To make the Nam Jim Jaew, toast the black glutinous rice in a dry pan over high heat until toasted (it’s ready when it starts popping and smelling ‘toasty’. For me, it only takes about 10 seconds). Pound in a mortar pestle or grind in a food processor until finely ground. Add the chillis and garlic and ground to a paste. Tip paste out into a bowl or jug. Add the fish sauce, sugar and tamarind juice and whisk to combine. Check the seasoning and adjust to taste. The sauce should be balanced to taste spicy, sour, salty and sweet. Add water if it’s overly salty (see note below about the fish sauce).
To cook the pork neck, fire up a charcoal barbeque. Barbeque pork over medium heat and turn occasionally while basting with the marinade until nicely charred and cooked through. It’ll take about 20-30 minutes depending on the thickness of your pork slabs.
Slice and serve with Nahm Jim Jaew (I garnished mine with sliced chillis for photo purposes and extra heat for The Captain hehe).
• To make tamarind juice, dissolve 30g tamarind pulp with 40ml of hot water. Use your hands to mash the pulp into the water then strain.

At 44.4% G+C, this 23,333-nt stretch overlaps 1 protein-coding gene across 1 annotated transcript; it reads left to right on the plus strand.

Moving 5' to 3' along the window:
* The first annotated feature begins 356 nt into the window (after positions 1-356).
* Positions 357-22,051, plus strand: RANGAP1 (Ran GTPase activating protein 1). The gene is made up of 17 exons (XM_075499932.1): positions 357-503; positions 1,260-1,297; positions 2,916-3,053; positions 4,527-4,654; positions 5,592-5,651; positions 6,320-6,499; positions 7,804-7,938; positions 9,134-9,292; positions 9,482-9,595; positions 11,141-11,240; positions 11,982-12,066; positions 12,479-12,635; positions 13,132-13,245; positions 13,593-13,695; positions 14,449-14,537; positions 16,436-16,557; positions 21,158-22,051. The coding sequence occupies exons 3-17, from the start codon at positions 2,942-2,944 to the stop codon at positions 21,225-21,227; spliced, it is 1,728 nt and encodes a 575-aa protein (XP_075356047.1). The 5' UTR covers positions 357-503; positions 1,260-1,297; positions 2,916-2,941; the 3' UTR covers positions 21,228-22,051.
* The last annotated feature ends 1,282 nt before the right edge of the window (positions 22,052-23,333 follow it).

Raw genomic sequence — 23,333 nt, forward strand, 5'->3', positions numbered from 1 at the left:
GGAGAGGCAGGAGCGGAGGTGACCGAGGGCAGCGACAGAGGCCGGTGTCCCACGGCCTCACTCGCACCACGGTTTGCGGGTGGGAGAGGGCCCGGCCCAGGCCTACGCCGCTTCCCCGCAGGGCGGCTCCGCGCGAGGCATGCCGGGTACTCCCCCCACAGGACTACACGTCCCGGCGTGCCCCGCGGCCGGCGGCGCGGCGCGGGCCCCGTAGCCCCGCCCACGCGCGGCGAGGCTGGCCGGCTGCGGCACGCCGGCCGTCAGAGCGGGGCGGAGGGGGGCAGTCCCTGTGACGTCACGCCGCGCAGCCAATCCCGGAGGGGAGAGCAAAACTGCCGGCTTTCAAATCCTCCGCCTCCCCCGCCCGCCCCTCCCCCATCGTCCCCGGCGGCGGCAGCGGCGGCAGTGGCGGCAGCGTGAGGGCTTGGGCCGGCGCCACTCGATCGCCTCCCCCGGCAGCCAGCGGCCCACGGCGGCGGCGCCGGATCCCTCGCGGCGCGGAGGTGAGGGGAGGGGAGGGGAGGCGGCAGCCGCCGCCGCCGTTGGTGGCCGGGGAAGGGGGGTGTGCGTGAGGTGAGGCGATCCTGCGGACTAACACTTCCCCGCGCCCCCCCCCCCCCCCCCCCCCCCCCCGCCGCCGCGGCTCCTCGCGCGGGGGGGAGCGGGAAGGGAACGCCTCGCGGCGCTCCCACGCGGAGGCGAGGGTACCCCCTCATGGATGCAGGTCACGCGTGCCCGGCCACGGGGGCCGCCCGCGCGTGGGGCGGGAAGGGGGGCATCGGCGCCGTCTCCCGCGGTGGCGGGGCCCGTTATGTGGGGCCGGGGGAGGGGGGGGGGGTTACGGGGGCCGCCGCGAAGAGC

• If you wish to reduce the spiciness of the sauce, deseed the chillis and/or reduce the amount of chillis in the paste. Of course, feel free to add more chillis to your taste.
• The quality and saltiness level of different brands of fish sauce vary wildly so test it before you add it to the Nahm Jim Jaew. If it’s really salty then reduce the amount of fish sauce in the Nahm Jim Jaew.
• This tastes best cooked over a charcoal bbq but if this isn’t possible you could grill it on a chargrill pan or under a grill. Baking it in the oven would also work and will make the pork more succulent.
• You could also serve this with steamed jasmine rice or (more traditional) steamed white sticky or glutinous rice. The way to eat this is to pick up a portion of sticky rice with your hands, wrap a slice of pork around it, then dip in the sauce.